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West Indian Day Parade Kicks Off In Brooklyn Despite Violent Morning

NEW YORK (CBSNewYork) -- A morning a violence did not stop the West Indian Day Parade from stepping off in Brooklyn.

Eastern Parkway was full of the sights, sounds and colors of the Caribbean as the West Indian Day Parade kicked off at 11 a.m. Monday.

As CBS2's Janelle Burrell reported, the event brought he spice and flair of the Caribbean to Brooklyn.

The heart of Brooklyn beat to the sound of calypso and reggae, as dancers donned in elaborate costumes made their way along the parade route in one of the largest events outside of the Caribbean celebrating the West Indian culture and tradition.

West Indian Day Parade Kicks Off In Brooklyn Despite Violent Morning

"I'm from Jamaica. My kids were born here and have never been there before, so this is a taste of their culture to have the experience and get a feel of what the Caribbean is like," one paradegoer said.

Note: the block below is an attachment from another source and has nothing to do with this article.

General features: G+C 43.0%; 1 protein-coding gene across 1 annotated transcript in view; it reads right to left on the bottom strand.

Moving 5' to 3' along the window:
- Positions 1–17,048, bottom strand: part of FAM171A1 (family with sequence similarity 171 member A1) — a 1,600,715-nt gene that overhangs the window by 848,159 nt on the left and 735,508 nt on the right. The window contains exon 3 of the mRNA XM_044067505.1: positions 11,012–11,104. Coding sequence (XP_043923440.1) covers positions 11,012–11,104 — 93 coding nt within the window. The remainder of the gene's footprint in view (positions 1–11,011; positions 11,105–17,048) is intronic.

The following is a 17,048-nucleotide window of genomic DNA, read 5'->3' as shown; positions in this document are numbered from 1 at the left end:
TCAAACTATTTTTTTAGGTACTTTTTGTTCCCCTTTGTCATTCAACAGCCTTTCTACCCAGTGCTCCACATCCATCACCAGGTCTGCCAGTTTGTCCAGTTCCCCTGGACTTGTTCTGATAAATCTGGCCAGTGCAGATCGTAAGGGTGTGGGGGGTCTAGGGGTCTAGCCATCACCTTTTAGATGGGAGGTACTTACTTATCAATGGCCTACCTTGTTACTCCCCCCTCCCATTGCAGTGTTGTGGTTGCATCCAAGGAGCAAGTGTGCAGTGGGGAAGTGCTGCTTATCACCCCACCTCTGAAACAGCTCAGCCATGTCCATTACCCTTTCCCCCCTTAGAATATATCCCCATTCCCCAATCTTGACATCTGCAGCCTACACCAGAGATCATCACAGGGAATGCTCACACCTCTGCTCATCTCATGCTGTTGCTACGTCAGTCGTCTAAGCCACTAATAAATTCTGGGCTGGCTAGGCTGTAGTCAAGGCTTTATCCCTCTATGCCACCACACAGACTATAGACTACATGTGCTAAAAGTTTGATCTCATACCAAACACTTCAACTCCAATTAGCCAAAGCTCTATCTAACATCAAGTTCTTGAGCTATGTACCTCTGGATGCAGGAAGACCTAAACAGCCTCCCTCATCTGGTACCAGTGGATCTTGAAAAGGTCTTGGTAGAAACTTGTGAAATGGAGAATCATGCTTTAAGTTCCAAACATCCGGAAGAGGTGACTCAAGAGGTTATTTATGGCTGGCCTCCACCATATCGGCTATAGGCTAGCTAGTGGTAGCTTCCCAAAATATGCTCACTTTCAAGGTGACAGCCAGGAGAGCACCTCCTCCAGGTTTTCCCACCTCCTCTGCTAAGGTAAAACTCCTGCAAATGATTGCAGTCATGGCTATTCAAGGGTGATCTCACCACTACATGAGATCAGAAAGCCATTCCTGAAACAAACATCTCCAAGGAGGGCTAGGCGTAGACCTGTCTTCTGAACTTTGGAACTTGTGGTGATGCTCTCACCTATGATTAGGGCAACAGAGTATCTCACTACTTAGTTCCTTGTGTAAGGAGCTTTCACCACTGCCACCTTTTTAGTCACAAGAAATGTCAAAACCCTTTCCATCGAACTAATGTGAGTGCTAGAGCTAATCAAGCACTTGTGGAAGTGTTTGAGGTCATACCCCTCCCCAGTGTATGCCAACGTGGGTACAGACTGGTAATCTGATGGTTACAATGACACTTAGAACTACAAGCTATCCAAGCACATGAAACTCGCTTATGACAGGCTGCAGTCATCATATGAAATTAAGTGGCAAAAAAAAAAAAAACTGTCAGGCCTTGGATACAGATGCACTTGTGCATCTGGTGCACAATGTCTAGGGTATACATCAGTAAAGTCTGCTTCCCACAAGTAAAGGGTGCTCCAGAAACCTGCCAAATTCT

Bob Kunst has traveled from Miami for the parade for the last 26 years to get a front-row seat for the show.

"I'm 73 and still carrying on," Kunst said. "I'm telling you, it's therapy."

The celebration also featured West Indian cuisine including salt fish -- the national dish of Jamaica -- boiled banana and curry chicken.

As many as 2 million people were expected to line the 2.5-mile parade route. The spirited tribute to West Indian heritage is a Labor Day tradition that dates back to the 1930s.

The celebration was marred by violence during pre-parade festivities. One person was killed, and many others injured, including an aide to Gov. Andrew Cuomo.

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